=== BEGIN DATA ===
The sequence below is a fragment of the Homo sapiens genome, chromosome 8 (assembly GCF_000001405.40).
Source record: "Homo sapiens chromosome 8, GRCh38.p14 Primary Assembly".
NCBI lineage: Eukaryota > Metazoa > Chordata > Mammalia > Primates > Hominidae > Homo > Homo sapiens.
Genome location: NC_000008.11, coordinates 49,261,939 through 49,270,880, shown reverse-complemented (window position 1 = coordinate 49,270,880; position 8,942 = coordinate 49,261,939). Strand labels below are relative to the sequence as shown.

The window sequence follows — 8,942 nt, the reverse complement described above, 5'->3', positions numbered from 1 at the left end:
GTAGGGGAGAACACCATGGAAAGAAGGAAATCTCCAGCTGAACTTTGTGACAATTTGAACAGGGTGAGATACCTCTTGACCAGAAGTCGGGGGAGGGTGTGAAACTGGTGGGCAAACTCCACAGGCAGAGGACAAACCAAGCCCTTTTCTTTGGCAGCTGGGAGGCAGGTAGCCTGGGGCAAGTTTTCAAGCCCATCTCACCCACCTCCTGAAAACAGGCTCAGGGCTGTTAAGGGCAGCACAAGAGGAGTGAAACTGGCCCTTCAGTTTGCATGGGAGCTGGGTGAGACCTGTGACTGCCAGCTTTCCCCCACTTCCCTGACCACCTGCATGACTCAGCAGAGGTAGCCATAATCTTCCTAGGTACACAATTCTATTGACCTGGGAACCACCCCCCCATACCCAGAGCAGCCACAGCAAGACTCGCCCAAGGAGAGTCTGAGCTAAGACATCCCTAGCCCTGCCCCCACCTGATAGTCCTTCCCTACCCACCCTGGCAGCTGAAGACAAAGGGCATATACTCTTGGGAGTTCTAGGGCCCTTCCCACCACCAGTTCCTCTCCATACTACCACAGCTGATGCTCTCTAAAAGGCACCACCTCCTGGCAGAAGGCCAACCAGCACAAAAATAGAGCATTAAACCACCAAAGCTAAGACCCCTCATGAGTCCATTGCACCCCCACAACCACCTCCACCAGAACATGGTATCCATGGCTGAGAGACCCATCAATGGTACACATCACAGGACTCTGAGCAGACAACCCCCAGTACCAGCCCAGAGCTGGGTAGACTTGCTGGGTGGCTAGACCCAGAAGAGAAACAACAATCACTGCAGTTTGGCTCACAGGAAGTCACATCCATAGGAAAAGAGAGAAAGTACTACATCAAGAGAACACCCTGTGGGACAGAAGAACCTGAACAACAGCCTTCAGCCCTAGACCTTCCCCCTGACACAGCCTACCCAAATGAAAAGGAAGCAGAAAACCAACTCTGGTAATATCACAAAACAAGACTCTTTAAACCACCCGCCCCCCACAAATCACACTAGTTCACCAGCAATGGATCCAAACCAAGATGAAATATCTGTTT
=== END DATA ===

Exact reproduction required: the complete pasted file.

The sequence below is a fragment of the Homo sapiens genome, chromosome 8 (assembly GCF_000001405.40).
Source record: "Homo sapiens chromosome 8, GRCh38.p14 Primary Assembly".
NCBI lineage: Eukaryota > Metazoa > Chordata > Mammalia > Primates > Hominidae > Homo > Homo sapiens.
Genome location: NC_000008.11, coordinates 49,261,939 through 49,270,880, shown reverse-complemented (window position 1 = coordinate 49,270,880; position 8,942 = coordinate 49,261,939). Strand labels below are relative to the sequence as shown.

The window sequence follows — 8,942 nt, the reverse complement described above, 5'->3', positions numbered from 1 at the left end:
GTAGGGGAGAACACCATGGAAAGAAGGAAATCTCCAGCTGAACTTTGTGACAATTTGAACAGGGTGAGATACCTCTTGACCAGAAGTCGGGGGAGGGTGTGAAACTGGTGGGCAAACTCCACAGGCAGAGGACAAACCAAGCCCTTTTCTTTGGCAGCTGGGAGGCAGGTAGCCTGGGGCAAGTTTTCAAGCCCATCTCACCCACCTCCTGAAAACAGGCTCAGGGCTGTTAAGGGCAGCACAAGAGGAGTGAAACTGGCCCTTCAGTTTGCATGGGAGCTGGGTGAGACCTGTGACTGCCAGCTTTCCCCCACTTCCCTGACCACCTGCATGACTCAGCAGAGGTAGCCATAATCTTCCTAGGTACACAATTCTATTGACCTGGGAACCACCCCCCCATACCCAGAGCAGCCACAGCAAGACTCGCCCAAGGAGAGTCTGAGCTAAGACATCCCTAGCCCTGCCCCCACCTGATAGTCCTTCCCTACCCACCCTGGCAGCTGAAGACAAAGGGCATATACTCTTGGGAGTTCTAGGGCCCTTCCCACCACCAGTTCCTCTCCATACTACCACAGCTGATGCTCTCTAAAAGGCACCACCTCCTGGCAGAAGGCCAACCAGCACAAAAATAGAGCATTAAACCACCAAAGCTAAGACCCCTCATGAGTCCATTGCACCCCCACAACCACCTCCACCAGAACATGGTATCCATGGCTGAGAGACCCATCAATGGTACACATCACAGGACTCTGAGCAGACAACCCCCAGTACCAGCCCAGAGCTGGGTAGACTTGCTGGGTGGCTAGACCCAGAAGAGAAACAACAATCACTGCAGTTTGGCTCACAGGAAGTCACATCCATAGGAAAAGAGAGAAAGTACTACATCAAGAGAACACCCTGTGGGACAGAAGAACCTGAACAACAGCCTTCAGCCCTAGACCTTCCCCCTGACACAGCCTACCCAAATGAAAAGGAAGCAGAAAACCAACTCTGGTAATATCACAAAACAAGACTCTTTAAACCACCCGCCCCCCACAAATCACACTAGTTCACCAGCAATGGATCCAAACCAAGATGAAATATCTGTTT